Health insurers diversify away from regulations

Back to TopCommentsE-mailPrintBookmark and Share

One year after President Obama signed the health reform overhaul, health insurers are buying less-regulated companies in a bid to offset the lower profits and growth they expect the law to cause.

The Washington Post and Kaiser Health News tallied 2010 purchases by major health insurance companies.

Minnesota-based UnitedHealth Group bought ChinaGate, which helps launch medical treatments in China; Picis, a vendor of clinical and financial management systems for hospitals; Wellness, a medical screening company; and six other firms. Other major health insurers have followed suit.

Hartford-based Aetna Inc. acquired Salt Lake City-based Medicity, a business that helps hospitals share patient information.

Louisville-based Humana Inc. bought Concentra, a Texas-based provider of urgent-care clinics in 40 states, as well as a health coaching firm that helps employers keep workers healthy.

And Philadelphia-based Cigna Corp. is looking overseas and plans to begin selling comprehensive health insurance plans to individuals in China in hopes of capitalizing on its burgeoning middle class.

Indianapolis-based WellPoint Inc. was not mentioned in the article, although it already has business ventures going in China as well as in firms that are tangentially related to health insurance.

Analysts foresee health insurers replaying a bit of their managed care strategy from the early 1990s by acquiring health care providers, in a bid to control medical spending. At the same time, health insurers are trying to grow their presence in the burgeoning business of providing information technology services to or based on the practices of health care providers.

"If you're a health plan, you either become a care-delivery system or an information-services company," said David Brailer, a former George W. Bush administration health official who now leads an investment firm. "The traditional business is dead."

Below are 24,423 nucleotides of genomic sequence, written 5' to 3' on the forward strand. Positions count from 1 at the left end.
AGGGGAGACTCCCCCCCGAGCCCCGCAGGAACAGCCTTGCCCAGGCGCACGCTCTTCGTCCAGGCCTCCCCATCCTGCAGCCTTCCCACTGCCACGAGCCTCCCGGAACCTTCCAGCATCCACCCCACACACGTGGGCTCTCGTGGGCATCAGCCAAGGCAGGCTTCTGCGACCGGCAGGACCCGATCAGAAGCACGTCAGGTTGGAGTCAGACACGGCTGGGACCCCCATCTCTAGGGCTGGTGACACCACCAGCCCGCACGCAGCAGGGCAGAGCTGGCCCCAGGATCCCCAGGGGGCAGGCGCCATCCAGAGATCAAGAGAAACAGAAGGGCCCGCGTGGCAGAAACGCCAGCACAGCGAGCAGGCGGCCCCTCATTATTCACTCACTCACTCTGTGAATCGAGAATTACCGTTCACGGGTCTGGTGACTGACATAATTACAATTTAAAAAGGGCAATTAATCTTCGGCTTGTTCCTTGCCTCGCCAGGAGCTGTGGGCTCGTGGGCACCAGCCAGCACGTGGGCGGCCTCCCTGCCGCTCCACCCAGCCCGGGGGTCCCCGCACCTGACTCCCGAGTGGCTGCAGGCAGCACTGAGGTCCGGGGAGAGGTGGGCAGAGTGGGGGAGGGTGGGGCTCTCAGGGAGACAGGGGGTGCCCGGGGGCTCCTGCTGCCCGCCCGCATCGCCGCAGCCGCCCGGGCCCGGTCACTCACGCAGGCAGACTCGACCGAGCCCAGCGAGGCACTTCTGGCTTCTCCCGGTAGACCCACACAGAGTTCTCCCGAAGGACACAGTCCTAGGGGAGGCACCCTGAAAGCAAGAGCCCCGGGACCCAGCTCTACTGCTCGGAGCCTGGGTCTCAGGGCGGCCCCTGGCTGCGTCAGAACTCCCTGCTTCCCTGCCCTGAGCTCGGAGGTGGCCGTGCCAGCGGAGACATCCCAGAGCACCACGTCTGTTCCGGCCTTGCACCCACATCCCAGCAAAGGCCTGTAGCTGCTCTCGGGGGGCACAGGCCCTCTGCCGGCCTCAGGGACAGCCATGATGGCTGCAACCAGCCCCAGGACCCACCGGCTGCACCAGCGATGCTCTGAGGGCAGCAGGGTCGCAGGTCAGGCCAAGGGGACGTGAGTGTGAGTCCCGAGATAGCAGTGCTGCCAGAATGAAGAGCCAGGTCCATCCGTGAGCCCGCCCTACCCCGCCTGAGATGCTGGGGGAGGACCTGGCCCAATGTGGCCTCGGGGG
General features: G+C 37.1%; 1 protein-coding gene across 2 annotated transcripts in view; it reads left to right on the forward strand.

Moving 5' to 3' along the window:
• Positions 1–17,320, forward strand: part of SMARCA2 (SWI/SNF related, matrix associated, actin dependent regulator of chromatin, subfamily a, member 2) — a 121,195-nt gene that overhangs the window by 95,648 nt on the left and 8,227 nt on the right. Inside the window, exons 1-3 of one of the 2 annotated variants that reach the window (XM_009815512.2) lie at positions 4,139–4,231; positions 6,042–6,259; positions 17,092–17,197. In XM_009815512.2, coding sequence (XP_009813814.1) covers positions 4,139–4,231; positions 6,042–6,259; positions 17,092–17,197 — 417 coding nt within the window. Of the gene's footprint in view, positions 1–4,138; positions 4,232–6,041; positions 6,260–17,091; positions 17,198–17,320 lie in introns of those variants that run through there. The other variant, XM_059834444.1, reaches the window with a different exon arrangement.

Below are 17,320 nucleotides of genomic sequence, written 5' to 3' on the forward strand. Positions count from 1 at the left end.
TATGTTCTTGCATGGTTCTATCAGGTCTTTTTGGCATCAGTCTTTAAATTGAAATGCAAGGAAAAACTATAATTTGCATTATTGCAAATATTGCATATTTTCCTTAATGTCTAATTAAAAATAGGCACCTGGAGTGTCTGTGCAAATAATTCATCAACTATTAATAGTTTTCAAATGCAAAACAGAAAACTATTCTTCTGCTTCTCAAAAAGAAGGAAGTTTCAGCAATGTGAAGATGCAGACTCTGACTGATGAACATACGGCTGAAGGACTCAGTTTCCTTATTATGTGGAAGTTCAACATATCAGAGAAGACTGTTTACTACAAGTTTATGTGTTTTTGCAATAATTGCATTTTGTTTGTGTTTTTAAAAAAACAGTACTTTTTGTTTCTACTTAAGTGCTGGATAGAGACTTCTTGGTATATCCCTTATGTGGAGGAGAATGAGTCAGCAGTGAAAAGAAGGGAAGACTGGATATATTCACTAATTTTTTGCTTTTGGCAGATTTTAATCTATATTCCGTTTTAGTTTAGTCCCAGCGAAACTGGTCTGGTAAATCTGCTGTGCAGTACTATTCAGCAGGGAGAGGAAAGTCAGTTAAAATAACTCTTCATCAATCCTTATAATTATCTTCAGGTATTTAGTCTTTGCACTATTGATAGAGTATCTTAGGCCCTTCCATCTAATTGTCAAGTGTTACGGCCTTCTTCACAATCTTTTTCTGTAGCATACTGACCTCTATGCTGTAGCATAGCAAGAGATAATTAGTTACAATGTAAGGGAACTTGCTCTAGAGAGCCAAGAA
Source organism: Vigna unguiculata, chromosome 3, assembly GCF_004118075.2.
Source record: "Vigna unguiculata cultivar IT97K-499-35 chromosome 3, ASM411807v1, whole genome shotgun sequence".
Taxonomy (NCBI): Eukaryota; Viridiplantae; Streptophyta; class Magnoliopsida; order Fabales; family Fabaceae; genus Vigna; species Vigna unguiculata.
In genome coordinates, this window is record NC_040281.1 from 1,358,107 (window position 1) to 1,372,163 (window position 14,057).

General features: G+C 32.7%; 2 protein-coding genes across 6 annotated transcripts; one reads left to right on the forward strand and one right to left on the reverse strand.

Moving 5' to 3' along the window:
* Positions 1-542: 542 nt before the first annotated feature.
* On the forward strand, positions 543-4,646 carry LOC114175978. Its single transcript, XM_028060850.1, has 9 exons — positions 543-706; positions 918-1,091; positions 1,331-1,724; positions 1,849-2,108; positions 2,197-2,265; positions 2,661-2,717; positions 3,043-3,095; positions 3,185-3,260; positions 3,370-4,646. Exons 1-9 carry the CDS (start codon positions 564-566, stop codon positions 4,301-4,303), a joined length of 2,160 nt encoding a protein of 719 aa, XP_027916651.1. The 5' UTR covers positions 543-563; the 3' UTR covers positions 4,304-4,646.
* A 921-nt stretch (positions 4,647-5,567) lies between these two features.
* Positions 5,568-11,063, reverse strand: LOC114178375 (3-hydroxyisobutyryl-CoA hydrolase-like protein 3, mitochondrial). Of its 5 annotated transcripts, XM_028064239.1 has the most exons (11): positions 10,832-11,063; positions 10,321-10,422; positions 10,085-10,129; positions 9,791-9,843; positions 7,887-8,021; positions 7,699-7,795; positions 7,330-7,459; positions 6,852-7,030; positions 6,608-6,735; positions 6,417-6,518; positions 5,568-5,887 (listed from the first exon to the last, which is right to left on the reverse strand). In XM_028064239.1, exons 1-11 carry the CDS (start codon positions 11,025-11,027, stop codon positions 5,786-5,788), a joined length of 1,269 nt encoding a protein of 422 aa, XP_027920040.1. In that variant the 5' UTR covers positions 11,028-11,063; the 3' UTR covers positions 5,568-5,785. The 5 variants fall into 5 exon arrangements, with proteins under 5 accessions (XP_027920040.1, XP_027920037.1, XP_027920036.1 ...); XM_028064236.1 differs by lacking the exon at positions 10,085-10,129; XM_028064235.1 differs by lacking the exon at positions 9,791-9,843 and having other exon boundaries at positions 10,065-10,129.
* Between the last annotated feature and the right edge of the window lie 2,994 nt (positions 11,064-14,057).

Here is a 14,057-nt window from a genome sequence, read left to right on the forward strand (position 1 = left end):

Post a comment to this story

We reserve the right to remove any post that we feel is obscene, profane, vulgar, racist, sexually explicit, abusive, or hateful.
You are legally responsible for what you post and your anonymity is not guaranteed.
Posts that insult, defame, threaten, harass or abuse other readers or people mentioned in IBJ editorial content are also subject to removal. Please respect the privacy of individuals and refrain from posting personal information.
No solicitations, spamming or advertisements are allowed. Readers may post links to other informational websites that are relevant to the topic at hand, but please do not link to objectionable material.
We may remove messages that are unrelated to the topic, encourage illegal activity, use all capital letters or are unreadable.

Messages that are flagged by readers as objectionable will be reviewed and may or may not be removed. Please do not flag a post simply because you disagree with it.

Sponsored by

facebook - twitter on Facebook & Twitter

Follow on TwitterFollow IBJ on Facebook:
Follow on TwitterFollow IBJ's Tweets on these topics:
Subscribe to IBJ
  1. Those of you yelling to deport them all should at least understand that the law allows minors (if not from a bordering country) to argue for asylum. If you don't like the law, you can petition Congress to change it. But you can't blindly scream that they all need to be deported now, unless you want your government to just decide which laws to follow and which to ignore.

  2. 52,000 children in a country with a population of nearly 300 million is decimal dust or a nano-amount of people that can be easily absorbed. In addition, the flow of children from central American countries is decreasing. BL - the country can easily absorb these children while at the same time trying to discourage more children from coming. There is tension between economic concerns and the values of Judeo-Christian believers. But, I cannot see how the economic argument can stand up against the values of the believers, which most people in this country espouse (but perhaps don't practice). The Governor, who is an alleged religious man and a family man, seems to favor the economic argument; I do not see how his position is tenable under the circumstances. Yes, this is a complicated situation made worse by politics but....these are helpless children without parents and many want to simply "ship" them back to who knows where. Where are our Hoosier hearts? I thought the term Hoosier was synonymous with hospitable.

  3. Illegal aliens. Not undocumented workers (too young anyway). I note that this article never uses the word illegal and calls them immigrants. Being married to a naturalized citizen, these people are criminals and need to be deported as soon as humanly possible. The border needs to be closed NOW.

  4. Send them back NOW.

  5. deport now